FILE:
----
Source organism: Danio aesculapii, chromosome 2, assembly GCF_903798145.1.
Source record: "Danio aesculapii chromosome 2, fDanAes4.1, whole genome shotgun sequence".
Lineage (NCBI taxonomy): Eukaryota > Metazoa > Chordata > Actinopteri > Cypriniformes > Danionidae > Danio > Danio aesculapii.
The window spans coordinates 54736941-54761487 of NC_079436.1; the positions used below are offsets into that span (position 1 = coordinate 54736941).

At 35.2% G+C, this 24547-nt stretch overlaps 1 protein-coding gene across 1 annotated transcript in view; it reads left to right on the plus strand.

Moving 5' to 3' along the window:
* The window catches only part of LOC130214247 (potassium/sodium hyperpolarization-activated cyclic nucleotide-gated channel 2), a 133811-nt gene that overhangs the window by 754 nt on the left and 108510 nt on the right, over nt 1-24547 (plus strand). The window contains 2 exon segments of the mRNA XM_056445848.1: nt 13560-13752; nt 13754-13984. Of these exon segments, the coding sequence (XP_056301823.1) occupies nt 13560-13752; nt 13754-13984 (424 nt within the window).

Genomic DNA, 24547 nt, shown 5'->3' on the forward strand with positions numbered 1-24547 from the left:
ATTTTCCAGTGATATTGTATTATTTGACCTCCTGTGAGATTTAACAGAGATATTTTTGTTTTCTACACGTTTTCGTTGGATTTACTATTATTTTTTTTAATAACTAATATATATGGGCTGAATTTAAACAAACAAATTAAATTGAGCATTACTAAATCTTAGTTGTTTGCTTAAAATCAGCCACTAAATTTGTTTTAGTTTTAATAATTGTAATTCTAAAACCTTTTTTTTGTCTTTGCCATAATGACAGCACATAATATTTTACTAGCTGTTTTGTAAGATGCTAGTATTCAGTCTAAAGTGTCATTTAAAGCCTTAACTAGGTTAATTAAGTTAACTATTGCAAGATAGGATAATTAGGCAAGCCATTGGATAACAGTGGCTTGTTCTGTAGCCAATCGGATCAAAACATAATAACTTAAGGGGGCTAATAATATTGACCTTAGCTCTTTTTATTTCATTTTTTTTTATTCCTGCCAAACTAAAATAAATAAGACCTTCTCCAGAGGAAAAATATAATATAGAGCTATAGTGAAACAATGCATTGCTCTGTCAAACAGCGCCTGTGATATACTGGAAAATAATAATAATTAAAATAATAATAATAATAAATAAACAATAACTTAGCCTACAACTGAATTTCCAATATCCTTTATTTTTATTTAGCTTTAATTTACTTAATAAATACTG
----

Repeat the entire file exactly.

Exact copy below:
Source organism: Danio aesculapii, chromosome 2, assembly GCF_903798145.1.
Source record: "Danio aesculapii chromosome 2, fDanAes4.1, whole genome shotgun sequence".
Lineage (NCBI taxonomy): Eukaryota > Metazoa > Chordata > Actinopteri > Cypriniformes > Danionidae > Danio > Danio aesculapii.
The window spans coordinates 54736941-54761487 of NC_079436.1; the positions used below are offsets into that span (position 1 = coordinate 54736941).

At 35.2% G+C, this 24547-nt stretch overlaps 1 protein-coding gene across 1 annotated transcript in view; it reads left to right on the plus strand.

Moving 5' to 3' along the window:
* The window catches only part of LOC130214247 (potassium/sodium hyperpolarization-activated cyclic nucleotide-gated channel 2), a 133811-nt gene that overhangs the window by 754 nt on the left and 108510 nt on the right, over nt 1-24547 (plus strand). The window contains 2 exon segments of the mRNA XM_056445848.1: nt 13560-13752; nt 13754-13984. Of these exon segments, the coding sequence (XP_056301823.1) occupies nt 13560-13752; nt 13754-13984 (424 nt within the window).

Genomic DNA, 24547 nt, shown 5'->3' on the forward strand with positions numbered 1-24547 from the left:
ATTTTCCAGTGATATTGTATTATTTGACCTCCTGTGAGATTTAACAGAGATATTTTTGTTTTCTACACGTTTTCGTTGGATTTACTATTATTTTTTTTAATAACTAATATATATGGGCTGAATTTAAACAAACAAATTAAATTGAGCATTACTAAATCTTAGTTGTTTGCTTAAAATCAGCCACTAAATTTGTTTTAGTTTTAATAATTGTAATTCTAAAACCTTTTTTTTGTCTTTGCCATAATGACAGCACATAATATTTTACTAGCTGTTTTGTAAGATGCTAGTATTCAGTCTAAAGTGTCATTTAAAGCCTTAACTAGGTTAATTAAGTTAACTATTGCAAGATAGGATAATTAGGCAAGCCATTGGATAACAGTGGCTTGTTCTGTAGCCAATCGGATCAAAACATAATAACTTAAGGGGGCTAATAATATTGACCTTAGCTCTTTTTATTTCATTTTTTTTTATTCCTGCCAAACTAAAATAAATAAGACCTTCTCCAGAGGAAAAATATAATATAGAGCTATAGTGAAACAATGCATTGCTCTGTCAAACAGCGCCTGTGATATACTGGAAAATAATAATAATTAAAATAATAATAATAATAAATAAACAATAACTTAGCCTACAACTGAATTTCCAATATCCTTTATTTTTATTTAGCTTTAATTTACTTAATAAATACTG